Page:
Whatever one may think about him - be it as hero or villain - it can't be denied that Mark van Bommel left his mark at Bayern Munich...as well as on many a trailing leg. DW Sports looks at the hardman's legacy.
Van Bommel left Munich for Milan after almost five years
After four and a half years, it's unlikely the Bayern Munich faithful will forget the impact - both literal and metaphorical - that departed captain Mark van Bommel has had on the club. His team mates, however, appear to have gotten over the Dutch midfielder's transfer to AC Milan a lot faster.
Bayern's first game without the combative van Bommel - Wednesday's 4-0 victory over second division Alemannia Aachen in the quarter-finals of the German Cup - suggests that the departure of the 33-year-old Netherlands skipper will have a negligible effect on the rest of Bayern’s season.
With Luiz Gustavo signed from Hoffenheim as van Bommel's replacement, Bayern’s squad gets a good deal younger. The Brazilian defensive all-rounder is just 23, and is contracted until 2015, meaning the German champions can look forward to many years of his service, should he look the part.
Time to part
Bayern appear to have got the best out of the deal despite the fact that van Bommel left for Italy on a free transfer after the Bavarian giants agreed this week his request for his contract to be terminated. No money exchanged hands, but van Bommel's departure is an important step toward an overhaul at Bayern.
Van Bommel won two Bundesliga titles with Bayern
Few will argue that the Dutchman's best days in a Bayern shirt were ahead of him, as indicated by the club hierarchy's unwillingness to offer him a new deal and their swift agreement to let him leave. The marriage had been fruitful, but it was time for a mutually beneficial and amicable divorce.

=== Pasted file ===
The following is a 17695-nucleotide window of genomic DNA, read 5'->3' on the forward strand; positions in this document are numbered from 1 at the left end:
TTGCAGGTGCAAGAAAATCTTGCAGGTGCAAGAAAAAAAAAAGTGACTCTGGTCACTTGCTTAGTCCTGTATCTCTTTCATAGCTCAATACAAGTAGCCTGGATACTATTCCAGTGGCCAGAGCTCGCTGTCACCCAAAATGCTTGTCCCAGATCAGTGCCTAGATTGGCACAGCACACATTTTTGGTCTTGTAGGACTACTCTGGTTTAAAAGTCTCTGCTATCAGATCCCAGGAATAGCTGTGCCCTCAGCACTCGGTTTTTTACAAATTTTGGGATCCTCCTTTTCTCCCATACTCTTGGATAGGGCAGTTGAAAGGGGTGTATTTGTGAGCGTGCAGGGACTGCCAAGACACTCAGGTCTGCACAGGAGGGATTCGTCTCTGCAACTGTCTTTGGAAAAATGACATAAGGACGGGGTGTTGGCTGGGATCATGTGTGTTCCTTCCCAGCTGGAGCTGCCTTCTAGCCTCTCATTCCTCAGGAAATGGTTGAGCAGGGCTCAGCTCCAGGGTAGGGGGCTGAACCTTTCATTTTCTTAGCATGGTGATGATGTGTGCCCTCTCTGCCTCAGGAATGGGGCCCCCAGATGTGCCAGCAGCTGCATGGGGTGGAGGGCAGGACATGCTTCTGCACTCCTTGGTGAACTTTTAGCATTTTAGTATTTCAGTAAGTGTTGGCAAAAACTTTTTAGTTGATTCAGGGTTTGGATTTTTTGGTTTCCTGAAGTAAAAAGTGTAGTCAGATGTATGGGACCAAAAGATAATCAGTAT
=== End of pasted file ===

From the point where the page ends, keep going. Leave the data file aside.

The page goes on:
Van Bommel certainly added to his gongs while in Bavaria. The Dutchman had won league titles in both his native country with PSV Eindhoven and in Spain with Barcelona before moving to the Bundesliga, not to mention a Champions League medal with Barca in 2006. In Munich he added two league titles, two German Cup wins and another trip to a Champions league final.
Loved by fans
Moreover, van Bommel found not just success at Bayern - he also built a cult following. His skill at reading opposing teams’ build-up was considerable, and his willingness to run himself ragged was remarkable. But it was his on-field physicality and mastery of the dark arts of psychological intimidation that endeared him to the hearts of the Bayern faithful.
Van Bommel became the master of what previous generations of soccer hard men used to call “the introduction.” In the opening exchanges of a game, when the teams were feeling each other out, van Bommel was the player most likely to commit the first hard foul.
Hi, I'm Mark. Nice to meet you. Hope you enjoy the game
Expertly claiming as much leg as he could - along with the ball - in a tackle, the Dutchman would often “introduce” himself to his main rival on the pitch, letting them know what kind of afternoon they were in for, within the first few minutes.